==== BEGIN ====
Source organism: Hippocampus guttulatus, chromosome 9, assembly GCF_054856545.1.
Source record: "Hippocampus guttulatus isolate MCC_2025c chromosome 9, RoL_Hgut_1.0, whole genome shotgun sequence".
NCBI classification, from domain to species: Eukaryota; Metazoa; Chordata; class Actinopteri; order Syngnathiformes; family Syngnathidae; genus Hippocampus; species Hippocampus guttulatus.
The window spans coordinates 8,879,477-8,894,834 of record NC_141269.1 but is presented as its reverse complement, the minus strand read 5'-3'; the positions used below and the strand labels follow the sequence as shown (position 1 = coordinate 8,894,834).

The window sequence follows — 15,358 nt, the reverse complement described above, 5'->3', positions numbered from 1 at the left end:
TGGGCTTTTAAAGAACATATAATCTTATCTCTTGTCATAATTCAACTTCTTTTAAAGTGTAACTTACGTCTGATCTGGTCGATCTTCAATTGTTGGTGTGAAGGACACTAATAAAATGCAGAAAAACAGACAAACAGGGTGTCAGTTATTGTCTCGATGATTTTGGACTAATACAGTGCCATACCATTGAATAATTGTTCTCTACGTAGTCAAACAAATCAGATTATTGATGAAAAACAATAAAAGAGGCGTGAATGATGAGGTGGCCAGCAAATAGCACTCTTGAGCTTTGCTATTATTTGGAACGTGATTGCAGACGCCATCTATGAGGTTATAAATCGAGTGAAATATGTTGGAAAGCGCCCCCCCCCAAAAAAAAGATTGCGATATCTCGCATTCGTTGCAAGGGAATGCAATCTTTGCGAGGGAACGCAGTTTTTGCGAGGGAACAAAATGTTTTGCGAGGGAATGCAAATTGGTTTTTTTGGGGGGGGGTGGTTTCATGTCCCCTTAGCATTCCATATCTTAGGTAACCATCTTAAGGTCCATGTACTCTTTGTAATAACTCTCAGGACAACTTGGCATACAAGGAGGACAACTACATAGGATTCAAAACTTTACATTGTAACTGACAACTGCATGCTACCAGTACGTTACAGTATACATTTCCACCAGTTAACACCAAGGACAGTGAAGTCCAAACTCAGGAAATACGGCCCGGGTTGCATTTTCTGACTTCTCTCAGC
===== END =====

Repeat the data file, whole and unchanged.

Source organism: Hippocampus guttulatus, chromosome 9, assembly GCF_054856545.1.
Source record: "Hippocampus guttulatus isolate MCC_2025c chromosome 9, RoL_Hgut_1.0, whole genome shotgun sequence".
NCBI classification, from domain to species: Eukaryota; Metazoa; Chordata; class Actinopteri; order Syngnathiformes; family Syngnathidae; genus Hippocampus; species Hippocampus guttulatus.
The window spans coordinates 8,879,477-8,894,834 of record NC_141269.1 but is presented as its reverse complement, the minus strand read 5'-3'; the positions used below and the strand labels follow the sequence as shown (position 1 = coordinate 8,894,834).

The window sequence follows — 15,358 nt, the reverse complement described above, 5'->3', positions numbered from 1 at the left end:
TGGGCTTTTAAAGAACATATAATCTTATCTCTTGTCATAATTCAACTTCTTTTAAAGTGTAACTTACGTCTGATCTGGTCGATCTTCAATTGTTGGTGTGAAGGACACTAATAAAATGCAGAAAAACAGACAAACAGGGTGTCAGTTATTGTCTCGATGATTTTGGACTAATACAGTGCCATACCATTGAATAATTGTTCTCTACGTAGTCAAACAAATCAGATTATTGATGAAAAACAATAAAAGAGGCGTGAATGATGAGGTGGCCAGCAAATAGCACTCTTGAGCTTTGCTATTATTTGGAACGTGATTGCAGACGCCATCTATGAGGTTATAAATCGAGTGAAATATGTTGGAAAGCGCCCCCCCCCAAAAAAAAGATTGCGATATCTCGCATTCGTTGCAAGGGAATGCAATCTTTGCGAGGGAACGCAGTTTTTGCGAGGGAACAAAATGTTTTGCGAGGGAATGCAAATTGGTTTTTTTGGGGGGGGGTGGTTTCATGTCCCCTTAGCATTCCATATCTTAGGTAACCATCTTAAGGTCCATGTACTCTTTGTAATAACTCTCAGGACAACTTGGCATACAAGGAGGACAACTACATAGGATTCAAAACTTTACATTGTAACTGACAACTGCATGCTACCAGTACGTTACAGTATACATTTCCACCAGTTAACACCAAGGACAGTGAAGTCCAAACTCAGGAAATACGGCCCGGGTTGCATTTTCTGACTTCTCTCAGC